To date, no study has comprehensively quantified asymmetries in COD ability using the CODD method, whereby larger imbalances between limbs are likely to be demonstrated than solely comparing completion time between directions. This is of great interest to practitioners because large imbalances could indicate a deficiency in COD ability to a specific direction which can then be used to subsequently inform future training. Nimphius et al. (22) classified male cricketers' 505 and CODD into preferred and nonpreferred sides, but did not quantify asymmetries between directions. Rouissi et al. (26) reported significant differences (p < 0.01, ES = 0.30–40) in 45, 90, 135, and 180° 10-m COD completion time and CODDs between directions based on limb preference. However, the authors failed to compare completion times and CODDs based on directional dominance, which theoretically would have demonstrated greater differences. Consequently, further research is required quantifying asymmetries between faster and slower directions of travel in COD performance, through the application of the CODD and to examine its influence on asymmetry profiling of COD ability.
Therefore, this study investigated asymmetries in 505 COD speed performance in youth netball players because of the frequency of 180° turns in netball (30) and reliability of this assessment within this population (2). The aims of this study were to quantify asymmetries in COD performance using completion time and CODD, and to determine its influence on asymmetry profiling of COD ability. A secondary aim was to evaluate the relationship between linear speed and COD time measured using the 505 and CODD. It was hypothesized that significant differences would be demonstrated between D and ND 505 times and CODDs, with greater asymmetries (percentage imbalances) observed in CODDs compared with completion time. It was also hypothesized that faster 505 times would be associated with shorter CODDs, and linear speed would demonstrate significant relationships with 505 time but not CODD.
Experimental Approach to the Problem
This study investigated between direction asymmetries in CODD and completion time as measured by the 505 in youth netball athletes over one testing session. A cross-sectional analysis was conducted, and paired sample t tests were used to compare D and ND 505 completion times and CODDs to determine whether significant differences between directions were present. The plant foot which produced the fastest 505 time was defined as D COD speed performance. Percentage imbalances between D and ND performance (asymmetry index) were also quantified and compared between 505 completion time and CODD to explore which method produces greater asymmetries, and to evaluate the subsequent effect on asymmetry classification. Pearson's correlations were used to determine the relationship between 505 times, 10-m sprint times, and CODD for D and ND performance. Standardized Z scores for 505 times and CODDs for D and ND performance were implemented to determine whether scores for each subject were meaningfully different from the group mean and to inspect whether different classifications of COD ability were present.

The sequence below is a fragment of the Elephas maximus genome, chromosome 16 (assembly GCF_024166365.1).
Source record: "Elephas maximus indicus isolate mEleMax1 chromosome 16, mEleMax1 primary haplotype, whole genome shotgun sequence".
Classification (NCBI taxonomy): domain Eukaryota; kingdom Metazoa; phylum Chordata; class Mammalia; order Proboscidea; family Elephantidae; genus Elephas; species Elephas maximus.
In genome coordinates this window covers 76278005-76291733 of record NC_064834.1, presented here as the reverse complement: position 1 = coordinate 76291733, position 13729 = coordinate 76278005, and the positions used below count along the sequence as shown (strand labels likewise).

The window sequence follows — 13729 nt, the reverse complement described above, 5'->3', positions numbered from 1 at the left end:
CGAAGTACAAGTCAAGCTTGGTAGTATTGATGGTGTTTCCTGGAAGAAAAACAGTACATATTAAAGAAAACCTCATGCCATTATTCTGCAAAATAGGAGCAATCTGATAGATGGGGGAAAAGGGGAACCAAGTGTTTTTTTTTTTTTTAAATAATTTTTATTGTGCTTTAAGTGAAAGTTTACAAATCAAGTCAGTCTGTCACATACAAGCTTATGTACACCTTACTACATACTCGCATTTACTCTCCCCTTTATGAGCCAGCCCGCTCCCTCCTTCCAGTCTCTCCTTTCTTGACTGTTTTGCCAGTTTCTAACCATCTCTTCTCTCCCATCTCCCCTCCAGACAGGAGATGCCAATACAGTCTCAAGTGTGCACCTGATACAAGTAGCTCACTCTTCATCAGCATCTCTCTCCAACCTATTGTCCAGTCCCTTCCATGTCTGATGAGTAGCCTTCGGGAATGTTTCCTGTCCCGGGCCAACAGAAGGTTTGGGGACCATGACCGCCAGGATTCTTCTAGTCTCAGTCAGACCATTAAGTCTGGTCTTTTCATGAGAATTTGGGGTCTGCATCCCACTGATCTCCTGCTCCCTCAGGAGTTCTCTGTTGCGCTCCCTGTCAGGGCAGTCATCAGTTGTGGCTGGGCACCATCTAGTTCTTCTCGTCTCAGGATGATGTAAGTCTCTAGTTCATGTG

Forty-three female youth netball players (mean ± SD age: 15.4 ± 1.1 years, height: 1.71 ± 0.06 m, mass: 63.3 ± 6.6 kg, and maturity offset: 2.9 ± 0.8 years after peak height velocity) from a regional performance academy participated in this study. Based on the work of Dos'Santos et al. (5) for D vs. ND differences in mod505 completion time, a minimum sample size of 31 was determined from an a priori power analysis using G*Power (Version 3.1, University of Dusseldorf, Germany) (8) based on an effect size of 0.61, a power of 0.95, and type 1 error or alpha level of 0.05. The investigation was approved by the institutional ethics review board of the University of Salford, and all subjects were informed of the benefits and risks of the investigation before signing an institutionally approved consent form to participate in the study, with consent from the parent or guardian of all players under the age of 18.